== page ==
Leader: Wake the universities from their torpor

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The Independent Culture
SO NOW 225,000 students know which college or university they are going to this autumn, a further 92,000 should know not long after this weekend and - with luck and good organisation - the remaining 95,000 with lower A-level grades will find a place within the next few weeks.

Given these numbers, it is a wonder that the matching of applicant to college course happens at all, even without the somewhat desultory industrial action this year by the Association of University Teachers.

Given these numbers, however, one might also wonder whether Britain's peculiar system of pre-exam application is necessary at all. A generation ago, when the proportion of the student population going on to college was around 10 per cent, the excruciating (for the applicants) process of applying for a university place, undergoing an interview and then being given an offer contingent on A-level results might have been defensible, or workable. Today, when the proportion is heading for a third, it has become an anachronism.

Other people don't do it this way. In America, colleges offer places based on continuous grade assessment in high school. On the Continent, they rely on a final (but much broader) exam, such as the baccalaureat in France. The exam, however, is taken earlier in the summer and applications for places are made after the results. Not for them a system which has half the applicants failing to match results with offers, and nearly a quarter having to be thrown into a clearing system.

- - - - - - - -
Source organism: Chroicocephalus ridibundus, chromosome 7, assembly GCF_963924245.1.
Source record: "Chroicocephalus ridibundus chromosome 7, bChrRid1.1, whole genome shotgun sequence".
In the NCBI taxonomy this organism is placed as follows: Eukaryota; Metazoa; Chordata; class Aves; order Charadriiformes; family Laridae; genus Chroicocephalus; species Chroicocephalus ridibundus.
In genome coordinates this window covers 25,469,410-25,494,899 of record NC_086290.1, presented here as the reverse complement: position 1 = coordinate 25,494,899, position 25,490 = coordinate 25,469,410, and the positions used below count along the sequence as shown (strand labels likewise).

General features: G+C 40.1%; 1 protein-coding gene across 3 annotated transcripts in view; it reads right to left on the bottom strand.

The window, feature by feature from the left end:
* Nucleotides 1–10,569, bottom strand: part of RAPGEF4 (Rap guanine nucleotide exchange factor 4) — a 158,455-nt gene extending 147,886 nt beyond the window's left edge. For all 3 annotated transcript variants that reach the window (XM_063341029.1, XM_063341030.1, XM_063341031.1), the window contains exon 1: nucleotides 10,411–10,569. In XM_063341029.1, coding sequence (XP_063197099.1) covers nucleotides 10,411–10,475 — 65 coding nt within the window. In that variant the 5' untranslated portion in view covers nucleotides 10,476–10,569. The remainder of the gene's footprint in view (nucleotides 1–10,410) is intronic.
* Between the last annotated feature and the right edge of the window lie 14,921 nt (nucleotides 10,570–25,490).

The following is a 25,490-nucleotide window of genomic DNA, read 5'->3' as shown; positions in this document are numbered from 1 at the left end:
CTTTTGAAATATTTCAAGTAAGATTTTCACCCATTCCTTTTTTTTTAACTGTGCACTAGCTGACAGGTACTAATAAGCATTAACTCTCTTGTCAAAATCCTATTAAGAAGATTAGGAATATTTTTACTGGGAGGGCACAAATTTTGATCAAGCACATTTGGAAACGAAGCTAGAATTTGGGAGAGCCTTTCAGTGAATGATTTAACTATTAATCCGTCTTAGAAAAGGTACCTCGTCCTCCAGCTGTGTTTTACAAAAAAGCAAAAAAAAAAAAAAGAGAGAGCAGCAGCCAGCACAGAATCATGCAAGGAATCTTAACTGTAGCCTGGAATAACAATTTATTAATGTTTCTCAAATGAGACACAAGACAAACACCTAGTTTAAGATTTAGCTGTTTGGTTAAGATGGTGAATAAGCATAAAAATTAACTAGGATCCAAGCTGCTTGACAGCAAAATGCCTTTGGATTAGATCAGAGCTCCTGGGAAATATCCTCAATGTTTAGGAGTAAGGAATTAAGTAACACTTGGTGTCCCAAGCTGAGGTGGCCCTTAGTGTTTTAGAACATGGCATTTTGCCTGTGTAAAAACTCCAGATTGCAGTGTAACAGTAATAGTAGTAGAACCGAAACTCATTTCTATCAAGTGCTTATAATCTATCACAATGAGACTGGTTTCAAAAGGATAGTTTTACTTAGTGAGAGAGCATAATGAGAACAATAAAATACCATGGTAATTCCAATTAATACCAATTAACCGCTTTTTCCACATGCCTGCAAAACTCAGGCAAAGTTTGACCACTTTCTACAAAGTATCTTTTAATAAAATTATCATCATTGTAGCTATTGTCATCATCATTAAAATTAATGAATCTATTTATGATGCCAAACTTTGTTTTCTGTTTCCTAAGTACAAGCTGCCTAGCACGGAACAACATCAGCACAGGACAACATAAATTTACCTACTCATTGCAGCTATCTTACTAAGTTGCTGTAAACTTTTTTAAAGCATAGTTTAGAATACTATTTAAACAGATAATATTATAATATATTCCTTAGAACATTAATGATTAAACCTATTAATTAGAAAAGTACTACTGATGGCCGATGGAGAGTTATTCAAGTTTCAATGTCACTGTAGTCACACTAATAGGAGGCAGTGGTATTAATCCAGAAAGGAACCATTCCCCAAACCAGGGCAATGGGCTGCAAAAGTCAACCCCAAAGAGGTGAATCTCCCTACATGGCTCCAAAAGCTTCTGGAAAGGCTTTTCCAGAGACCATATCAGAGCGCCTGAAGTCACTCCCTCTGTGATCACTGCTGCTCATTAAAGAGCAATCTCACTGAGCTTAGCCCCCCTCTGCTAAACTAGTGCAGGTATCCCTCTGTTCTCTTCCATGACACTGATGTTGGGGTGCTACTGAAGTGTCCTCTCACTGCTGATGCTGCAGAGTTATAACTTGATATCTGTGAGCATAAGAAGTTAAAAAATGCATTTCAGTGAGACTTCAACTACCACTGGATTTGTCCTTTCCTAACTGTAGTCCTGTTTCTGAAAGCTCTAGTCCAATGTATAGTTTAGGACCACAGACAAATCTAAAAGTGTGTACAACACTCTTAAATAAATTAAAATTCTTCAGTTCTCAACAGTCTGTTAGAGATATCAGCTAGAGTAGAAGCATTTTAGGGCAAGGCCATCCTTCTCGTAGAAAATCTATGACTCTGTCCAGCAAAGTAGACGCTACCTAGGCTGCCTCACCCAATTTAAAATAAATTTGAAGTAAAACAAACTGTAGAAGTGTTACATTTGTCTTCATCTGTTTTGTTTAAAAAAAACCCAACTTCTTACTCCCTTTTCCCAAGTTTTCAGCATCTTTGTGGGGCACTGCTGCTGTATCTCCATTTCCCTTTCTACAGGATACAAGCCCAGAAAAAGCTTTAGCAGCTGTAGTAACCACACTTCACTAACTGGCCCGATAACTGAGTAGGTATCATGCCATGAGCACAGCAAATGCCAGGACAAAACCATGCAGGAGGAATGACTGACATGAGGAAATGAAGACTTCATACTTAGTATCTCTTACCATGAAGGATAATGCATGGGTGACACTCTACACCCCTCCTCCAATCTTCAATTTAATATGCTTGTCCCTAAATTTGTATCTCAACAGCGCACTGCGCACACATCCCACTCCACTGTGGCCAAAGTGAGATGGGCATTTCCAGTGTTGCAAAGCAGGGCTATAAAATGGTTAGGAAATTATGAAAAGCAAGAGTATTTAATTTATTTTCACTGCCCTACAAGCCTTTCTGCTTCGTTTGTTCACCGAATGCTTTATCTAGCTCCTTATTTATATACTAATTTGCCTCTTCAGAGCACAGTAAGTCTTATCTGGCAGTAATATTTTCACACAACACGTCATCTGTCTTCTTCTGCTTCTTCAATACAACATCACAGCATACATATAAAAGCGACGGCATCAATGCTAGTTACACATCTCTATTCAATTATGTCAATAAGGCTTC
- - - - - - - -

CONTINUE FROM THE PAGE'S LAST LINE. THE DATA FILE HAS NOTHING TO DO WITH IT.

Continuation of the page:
Why do we do it? History, of course, and the difficulties Britain has in squaring a system which allows all who pass their A-levels to get a place against the reality of universities which are more or less oversubscribed. Whatever system you use, there is always bound to be a process of pre- selection for the top universities. Even in France, the grandes ecoles insist on a pre-selection dossier from the school.

But the real reason for Britain's commitment to archaic ways lies in the devotion of academics to their long summers. One can sympathise with the lecturers in their industrial action. They are underpaid even in comparison with teachers. One can sympathise with university professors who are aghast at the way annual exams have been made the be-all and end-all of education criteria. But, to anyone looking at it from the outside, the British way of doing things isn't good. Bring A-levels forward a month, make the application process come after, not before, the results are published, and shake the universities out of their long summer torpor.